July 22nd, 2024

New Legion banners to honour veterans starting Oct. 1


By Alejandra Pulido-Guzman on May 17, 2022.

Herald photo by Alejandra Pulido-Guzman Salute our Veterans Banner committee chair Ray Romses speaks to the media during the launch of the Veterans Banners program Monday at the Royal Canadian Legion General Stewart Branch No. 4.

The Royal Canadian Legion General Stewart Branch No. 4 is launching a program to honour veterans across the city this coming fall.
The Veterans Banner program is a collaboration between the Royal Canadian Legion General Stewart Branch No. 4, the City of Lethbridge and the 702 Royal Canadian Airforce Association.
The program will bring 91 banners to be displayed in locations of significance to veterans across the city starting on Oct. 1 leading up to Remembrance Day.
During a media scrum Monday at the Legion hall on Mayor Magrath Drive, chair person of the Salute our Veterans Banner Committee Ray Romses shared the locations where the banners will be placed.
“The first of course is in the cenotaph-City Hall area and there will be 26 banners placed in that area,” said Romses.
He said the second will be the old train station which is now the city health centre along 1 Avenue S and 8 Street S where 30 banners will be displayed.
“Almost every veteran leaving for World War One and World War Two and then coming back from those wars went through that train station, so that’s why that area has been selected,” said Romses.
He continued by saying that the third location will be the square block around the Legion where four banners will be displayed.
“The Legion being the home of modern-day veterans and our past veterans and also the same is true for the Army Navy and Air Force club area,” said Romses.
The Lethbridge Airport will be another area where 18 banners will be displayed.
“That airport, then called Kenyon Field Airport, was a beehive of military activity during World War Two and that’s why it’s particularly relevant for us to put banners in that area,” said Romses.
He said in 2023 they will add 80 banners to their count, and in 2024 another 80 banners.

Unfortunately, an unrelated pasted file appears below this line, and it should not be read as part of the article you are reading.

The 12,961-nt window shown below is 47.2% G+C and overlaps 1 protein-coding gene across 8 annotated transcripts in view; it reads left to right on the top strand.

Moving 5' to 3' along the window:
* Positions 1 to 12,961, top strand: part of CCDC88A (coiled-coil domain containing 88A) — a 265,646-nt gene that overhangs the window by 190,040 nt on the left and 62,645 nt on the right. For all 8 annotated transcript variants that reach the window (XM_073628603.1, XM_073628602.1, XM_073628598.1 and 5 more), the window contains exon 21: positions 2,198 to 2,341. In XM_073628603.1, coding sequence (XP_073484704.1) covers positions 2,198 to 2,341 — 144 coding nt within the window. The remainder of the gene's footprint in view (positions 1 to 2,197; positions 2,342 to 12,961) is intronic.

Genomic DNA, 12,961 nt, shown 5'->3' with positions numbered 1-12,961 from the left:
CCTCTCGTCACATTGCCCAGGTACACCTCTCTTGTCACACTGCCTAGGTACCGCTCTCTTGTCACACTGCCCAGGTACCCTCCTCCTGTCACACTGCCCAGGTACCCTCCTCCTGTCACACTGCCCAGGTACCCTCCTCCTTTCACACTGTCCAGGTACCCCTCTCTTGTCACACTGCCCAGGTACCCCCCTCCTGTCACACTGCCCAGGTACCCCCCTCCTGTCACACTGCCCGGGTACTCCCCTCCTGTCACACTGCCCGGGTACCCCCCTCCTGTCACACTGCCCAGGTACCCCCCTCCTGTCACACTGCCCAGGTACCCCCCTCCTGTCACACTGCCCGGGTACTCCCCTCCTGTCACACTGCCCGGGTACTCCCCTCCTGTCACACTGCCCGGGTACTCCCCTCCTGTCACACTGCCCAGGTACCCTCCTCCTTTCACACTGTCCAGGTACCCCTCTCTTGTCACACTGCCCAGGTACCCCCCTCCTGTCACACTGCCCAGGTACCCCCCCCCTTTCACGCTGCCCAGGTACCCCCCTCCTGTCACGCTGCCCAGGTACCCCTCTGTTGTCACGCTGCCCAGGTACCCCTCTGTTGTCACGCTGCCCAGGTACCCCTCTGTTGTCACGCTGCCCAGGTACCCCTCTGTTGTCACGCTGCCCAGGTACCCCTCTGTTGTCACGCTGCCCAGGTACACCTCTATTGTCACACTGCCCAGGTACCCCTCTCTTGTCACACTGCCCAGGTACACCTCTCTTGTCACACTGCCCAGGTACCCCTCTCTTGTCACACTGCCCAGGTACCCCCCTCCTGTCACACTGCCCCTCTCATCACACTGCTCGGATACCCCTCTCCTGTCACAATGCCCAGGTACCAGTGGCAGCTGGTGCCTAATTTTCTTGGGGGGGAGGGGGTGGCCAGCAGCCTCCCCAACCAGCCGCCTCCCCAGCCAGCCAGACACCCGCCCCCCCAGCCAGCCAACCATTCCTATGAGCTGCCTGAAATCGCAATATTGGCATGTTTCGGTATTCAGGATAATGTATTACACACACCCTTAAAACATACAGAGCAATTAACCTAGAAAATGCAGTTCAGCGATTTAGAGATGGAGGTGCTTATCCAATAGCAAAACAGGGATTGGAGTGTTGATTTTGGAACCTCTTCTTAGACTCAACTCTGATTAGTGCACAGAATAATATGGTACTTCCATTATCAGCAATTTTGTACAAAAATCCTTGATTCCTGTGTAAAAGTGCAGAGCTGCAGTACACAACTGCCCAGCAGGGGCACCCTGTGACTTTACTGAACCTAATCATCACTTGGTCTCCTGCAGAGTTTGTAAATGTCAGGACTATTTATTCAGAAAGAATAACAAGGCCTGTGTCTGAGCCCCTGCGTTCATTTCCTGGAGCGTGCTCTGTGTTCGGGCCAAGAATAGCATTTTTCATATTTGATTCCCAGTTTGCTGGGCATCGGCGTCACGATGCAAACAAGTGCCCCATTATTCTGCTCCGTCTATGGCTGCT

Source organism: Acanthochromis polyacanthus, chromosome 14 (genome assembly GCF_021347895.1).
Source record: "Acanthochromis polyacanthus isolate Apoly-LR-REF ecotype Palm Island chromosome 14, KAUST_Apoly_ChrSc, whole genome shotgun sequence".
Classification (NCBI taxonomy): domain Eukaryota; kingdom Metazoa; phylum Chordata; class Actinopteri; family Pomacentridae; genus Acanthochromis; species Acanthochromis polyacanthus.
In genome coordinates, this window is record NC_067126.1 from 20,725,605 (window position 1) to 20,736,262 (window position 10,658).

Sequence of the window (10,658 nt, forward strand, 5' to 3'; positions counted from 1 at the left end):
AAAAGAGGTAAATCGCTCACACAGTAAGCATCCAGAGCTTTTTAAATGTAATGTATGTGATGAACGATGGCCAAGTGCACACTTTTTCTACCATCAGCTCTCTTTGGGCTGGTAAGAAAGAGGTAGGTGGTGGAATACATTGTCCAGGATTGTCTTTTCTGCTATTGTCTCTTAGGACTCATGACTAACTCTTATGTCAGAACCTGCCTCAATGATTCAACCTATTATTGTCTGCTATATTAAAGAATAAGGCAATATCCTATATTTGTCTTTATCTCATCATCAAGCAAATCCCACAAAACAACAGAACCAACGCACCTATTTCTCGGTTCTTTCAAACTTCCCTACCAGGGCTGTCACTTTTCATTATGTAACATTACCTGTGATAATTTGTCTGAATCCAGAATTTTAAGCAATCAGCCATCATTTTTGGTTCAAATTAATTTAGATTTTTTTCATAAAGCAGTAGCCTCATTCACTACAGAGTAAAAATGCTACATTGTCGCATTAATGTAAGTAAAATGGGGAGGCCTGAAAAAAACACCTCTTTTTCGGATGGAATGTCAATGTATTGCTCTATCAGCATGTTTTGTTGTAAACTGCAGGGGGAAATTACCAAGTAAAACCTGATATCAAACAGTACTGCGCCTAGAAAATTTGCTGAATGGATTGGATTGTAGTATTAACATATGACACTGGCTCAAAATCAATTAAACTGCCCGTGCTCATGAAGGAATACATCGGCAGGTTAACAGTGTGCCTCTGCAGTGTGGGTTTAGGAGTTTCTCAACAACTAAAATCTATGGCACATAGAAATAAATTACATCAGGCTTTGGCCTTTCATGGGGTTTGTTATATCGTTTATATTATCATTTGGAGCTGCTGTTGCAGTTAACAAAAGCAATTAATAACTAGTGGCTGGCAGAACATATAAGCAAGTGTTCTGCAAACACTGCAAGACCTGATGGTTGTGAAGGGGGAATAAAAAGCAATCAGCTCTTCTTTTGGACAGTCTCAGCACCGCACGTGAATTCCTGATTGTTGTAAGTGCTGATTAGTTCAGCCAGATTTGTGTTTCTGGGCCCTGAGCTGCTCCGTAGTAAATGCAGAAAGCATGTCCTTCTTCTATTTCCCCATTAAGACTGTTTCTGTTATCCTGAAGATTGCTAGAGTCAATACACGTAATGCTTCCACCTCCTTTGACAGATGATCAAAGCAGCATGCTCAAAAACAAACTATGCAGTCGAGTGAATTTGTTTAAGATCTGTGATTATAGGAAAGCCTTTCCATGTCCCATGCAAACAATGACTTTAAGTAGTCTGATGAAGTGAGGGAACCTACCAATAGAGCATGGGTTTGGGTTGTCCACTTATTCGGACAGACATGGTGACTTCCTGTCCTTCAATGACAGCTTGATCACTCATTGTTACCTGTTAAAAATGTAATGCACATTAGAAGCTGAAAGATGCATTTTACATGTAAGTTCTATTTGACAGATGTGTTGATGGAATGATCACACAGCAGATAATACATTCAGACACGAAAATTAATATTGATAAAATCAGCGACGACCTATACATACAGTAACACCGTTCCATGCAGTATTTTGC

This project will also have an online component.
“Our banner website http://www.lethbridgeveteransbanners.ca which includes details about the program, provides answers to questions you might have and it has application forms for those wishing to honour a veteran through sponsorship of a banner,” said Romses.
He said that is something that will be there throughout the year, for people to look at the many stories of these veterans.
“We want to engage our community and honouring our local veterans of past and present in a colourful and vibrant way as we move towards Remembrance Day,” said Romses.
He said the program is a way to help promote remembrance in our community and it’s also a way to help educate students and citizens on some of the faces and stories of service of our veterans.
“We believe the program will allow members of our community to connect with the everyday people who made that extraordinary decision to serve their country,” said Romses.
He said they hope this program will help ensure continued recognition and remembrance in future generations.
Mayor Blaine Hyggen who was in attendance said in the eight years of being on council and his short time as mayor, this is one of the most exciting things that they have been able to do.
“To have something so exciting come forward and to be able to salute those that served our country, this is nothing short of amazing,” said Hyggen.
Representing the 702 Wing, Wayne King said the 702 Royal Canadian Airforce Association was not only a willing but a very eager sponsor of the program.
“The presentation of veteran banners on the various light poles around the city I think is a significant step forward in keeping the remembrance alive of those members of the community who contributed so much to our way of life,” said King.
All banner applications must be received no later than June 30, 2022.
“The cost to sponsor an individual veteran’s banner is $225. Those who decide to sponsor a veteran must complete the application form which can be found on the website,” said Romses.
He said the application includes providing a high-definition photo of the veteran and a short CV of the individual (approximately 100 to 150 words) and an example is provided in the application form.
For more information about the program and to make an application please visit their website at http://www.lethbridgeveteransbanners.ca
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